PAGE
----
locating vehicles or persons reasonably suspected of being  
          involved in the commission of a public offense.  The CHP is  
          required to monitor the internal use of ALPR data to prevent  
          unauthorized use, and to regularly report to the Legislature on  
          its ALPR practices and uses.
          Existing law, the Data Breach Protection Law, requires any state  
          or local agency, and any person or business conducting business  
          in California, that owns or licenses computerized data that  
          includes personal information, as defined, to disclose any  
          security breach concerning that data to any California resident  
          whose unencrypted personal information was, or is believed to  
          have been, acquired by an unauthorized person.  




          Proposed Law:  
            SB 34 would establish security and privacy protocols to ensure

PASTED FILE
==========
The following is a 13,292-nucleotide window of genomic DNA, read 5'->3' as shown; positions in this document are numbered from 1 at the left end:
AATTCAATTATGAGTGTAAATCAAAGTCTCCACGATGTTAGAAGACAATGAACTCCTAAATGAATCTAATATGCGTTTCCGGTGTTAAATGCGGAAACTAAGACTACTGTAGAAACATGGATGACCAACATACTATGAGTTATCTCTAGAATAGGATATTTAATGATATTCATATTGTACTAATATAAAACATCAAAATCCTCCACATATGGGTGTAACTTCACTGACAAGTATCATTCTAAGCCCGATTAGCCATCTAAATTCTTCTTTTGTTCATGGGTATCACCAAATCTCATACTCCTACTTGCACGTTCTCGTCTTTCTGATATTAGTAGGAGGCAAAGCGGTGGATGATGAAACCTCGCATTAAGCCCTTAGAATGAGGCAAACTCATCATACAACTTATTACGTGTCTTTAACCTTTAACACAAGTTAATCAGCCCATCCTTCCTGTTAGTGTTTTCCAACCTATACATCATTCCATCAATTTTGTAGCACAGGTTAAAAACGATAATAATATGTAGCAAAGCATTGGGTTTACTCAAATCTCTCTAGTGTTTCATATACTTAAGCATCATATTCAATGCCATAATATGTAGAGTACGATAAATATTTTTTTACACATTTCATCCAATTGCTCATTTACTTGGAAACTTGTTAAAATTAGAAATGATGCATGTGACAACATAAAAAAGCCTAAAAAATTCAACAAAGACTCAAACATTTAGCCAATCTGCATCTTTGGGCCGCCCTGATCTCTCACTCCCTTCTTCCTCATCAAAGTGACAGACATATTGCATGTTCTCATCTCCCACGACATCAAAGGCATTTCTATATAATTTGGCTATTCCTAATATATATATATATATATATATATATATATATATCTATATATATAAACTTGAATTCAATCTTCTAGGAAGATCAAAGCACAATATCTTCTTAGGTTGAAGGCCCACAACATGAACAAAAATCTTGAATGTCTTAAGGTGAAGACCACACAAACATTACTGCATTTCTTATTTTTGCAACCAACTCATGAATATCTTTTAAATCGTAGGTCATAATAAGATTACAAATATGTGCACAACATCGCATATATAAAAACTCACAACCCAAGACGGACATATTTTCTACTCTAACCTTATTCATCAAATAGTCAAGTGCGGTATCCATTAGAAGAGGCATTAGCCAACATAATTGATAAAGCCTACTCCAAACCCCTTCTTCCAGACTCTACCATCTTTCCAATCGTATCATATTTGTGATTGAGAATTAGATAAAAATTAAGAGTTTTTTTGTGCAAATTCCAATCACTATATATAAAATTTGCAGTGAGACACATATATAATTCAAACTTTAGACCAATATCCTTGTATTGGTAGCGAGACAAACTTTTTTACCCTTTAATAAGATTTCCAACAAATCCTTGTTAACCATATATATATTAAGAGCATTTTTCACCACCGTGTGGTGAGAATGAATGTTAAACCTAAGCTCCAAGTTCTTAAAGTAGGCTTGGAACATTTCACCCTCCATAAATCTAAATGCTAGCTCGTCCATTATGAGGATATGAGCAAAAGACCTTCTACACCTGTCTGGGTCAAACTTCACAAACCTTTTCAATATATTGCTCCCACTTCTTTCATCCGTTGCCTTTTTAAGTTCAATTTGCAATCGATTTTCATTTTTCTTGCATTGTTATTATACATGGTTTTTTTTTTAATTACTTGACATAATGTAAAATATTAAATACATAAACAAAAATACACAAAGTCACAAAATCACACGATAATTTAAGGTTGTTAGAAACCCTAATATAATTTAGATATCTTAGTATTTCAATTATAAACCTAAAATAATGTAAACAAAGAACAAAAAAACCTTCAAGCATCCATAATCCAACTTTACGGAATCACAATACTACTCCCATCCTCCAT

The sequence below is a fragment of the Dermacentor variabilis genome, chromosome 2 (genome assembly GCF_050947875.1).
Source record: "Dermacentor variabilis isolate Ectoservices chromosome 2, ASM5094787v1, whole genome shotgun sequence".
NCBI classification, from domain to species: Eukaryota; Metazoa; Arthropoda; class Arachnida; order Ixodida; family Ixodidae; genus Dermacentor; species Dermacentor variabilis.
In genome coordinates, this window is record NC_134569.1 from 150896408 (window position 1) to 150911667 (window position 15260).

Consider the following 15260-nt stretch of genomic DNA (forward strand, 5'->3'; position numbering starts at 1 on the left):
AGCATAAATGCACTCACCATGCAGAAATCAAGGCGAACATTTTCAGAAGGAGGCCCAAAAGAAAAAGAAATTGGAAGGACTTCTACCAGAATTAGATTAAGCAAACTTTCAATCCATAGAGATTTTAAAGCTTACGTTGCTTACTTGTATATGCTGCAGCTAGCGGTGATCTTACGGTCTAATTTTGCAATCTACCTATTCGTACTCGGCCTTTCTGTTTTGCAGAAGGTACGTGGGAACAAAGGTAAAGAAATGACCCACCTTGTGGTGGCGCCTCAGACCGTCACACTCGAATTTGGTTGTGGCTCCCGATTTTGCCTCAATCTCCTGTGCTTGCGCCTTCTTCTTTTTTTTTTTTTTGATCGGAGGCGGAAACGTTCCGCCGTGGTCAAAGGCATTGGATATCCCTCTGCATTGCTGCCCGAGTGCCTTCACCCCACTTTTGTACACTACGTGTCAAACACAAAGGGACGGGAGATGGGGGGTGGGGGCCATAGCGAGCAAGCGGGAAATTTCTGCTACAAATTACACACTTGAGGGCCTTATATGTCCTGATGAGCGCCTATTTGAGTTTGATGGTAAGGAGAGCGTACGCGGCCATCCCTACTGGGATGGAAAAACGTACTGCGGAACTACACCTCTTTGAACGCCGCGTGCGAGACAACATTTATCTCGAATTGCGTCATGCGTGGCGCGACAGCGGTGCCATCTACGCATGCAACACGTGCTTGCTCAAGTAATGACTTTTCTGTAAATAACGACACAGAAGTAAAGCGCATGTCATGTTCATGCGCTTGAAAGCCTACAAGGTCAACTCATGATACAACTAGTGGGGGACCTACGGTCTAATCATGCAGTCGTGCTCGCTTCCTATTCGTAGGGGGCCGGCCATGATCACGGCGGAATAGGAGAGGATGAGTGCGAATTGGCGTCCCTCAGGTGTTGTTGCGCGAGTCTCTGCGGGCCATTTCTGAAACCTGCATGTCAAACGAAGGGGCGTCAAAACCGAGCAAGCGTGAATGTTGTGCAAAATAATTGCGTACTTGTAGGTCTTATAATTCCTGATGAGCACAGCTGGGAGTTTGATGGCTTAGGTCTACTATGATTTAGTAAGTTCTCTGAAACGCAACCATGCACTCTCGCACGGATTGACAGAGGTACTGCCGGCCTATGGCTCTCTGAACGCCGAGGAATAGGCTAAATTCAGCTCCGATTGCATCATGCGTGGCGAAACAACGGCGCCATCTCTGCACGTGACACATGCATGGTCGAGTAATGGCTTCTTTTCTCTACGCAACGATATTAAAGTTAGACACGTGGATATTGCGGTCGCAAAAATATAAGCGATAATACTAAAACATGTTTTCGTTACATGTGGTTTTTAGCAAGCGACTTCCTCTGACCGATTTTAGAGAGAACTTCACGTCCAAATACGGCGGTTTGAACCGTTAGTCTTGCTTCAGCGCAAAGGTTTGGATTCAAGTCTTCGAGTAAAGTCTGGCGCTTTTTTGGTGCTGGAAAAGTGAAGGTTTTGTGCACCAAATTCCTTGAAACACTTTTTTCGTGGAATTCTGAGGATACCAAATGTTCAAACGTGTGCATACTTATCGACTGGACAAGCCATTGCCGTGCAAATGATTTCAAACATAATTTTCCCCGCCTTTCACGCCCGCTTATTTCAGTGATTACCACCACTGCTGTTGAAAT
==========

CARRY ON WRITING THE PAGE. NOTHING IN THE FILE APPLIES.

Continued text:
the protection of data collected through the use of an ALPR  
          system.  Specifically, this bill would:
           Define "ALPR system" as a system of one or more mobile or  








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            fixed cameras combined with computer algorithms to read and  
            convert images of license plates and their characters into  
            computer-readable data.


           Define an "ALPR operator" as a person (including a law  
            enforcement, government, or private entity, but not including  
            a transportation agency) that operates an ALPR system, or that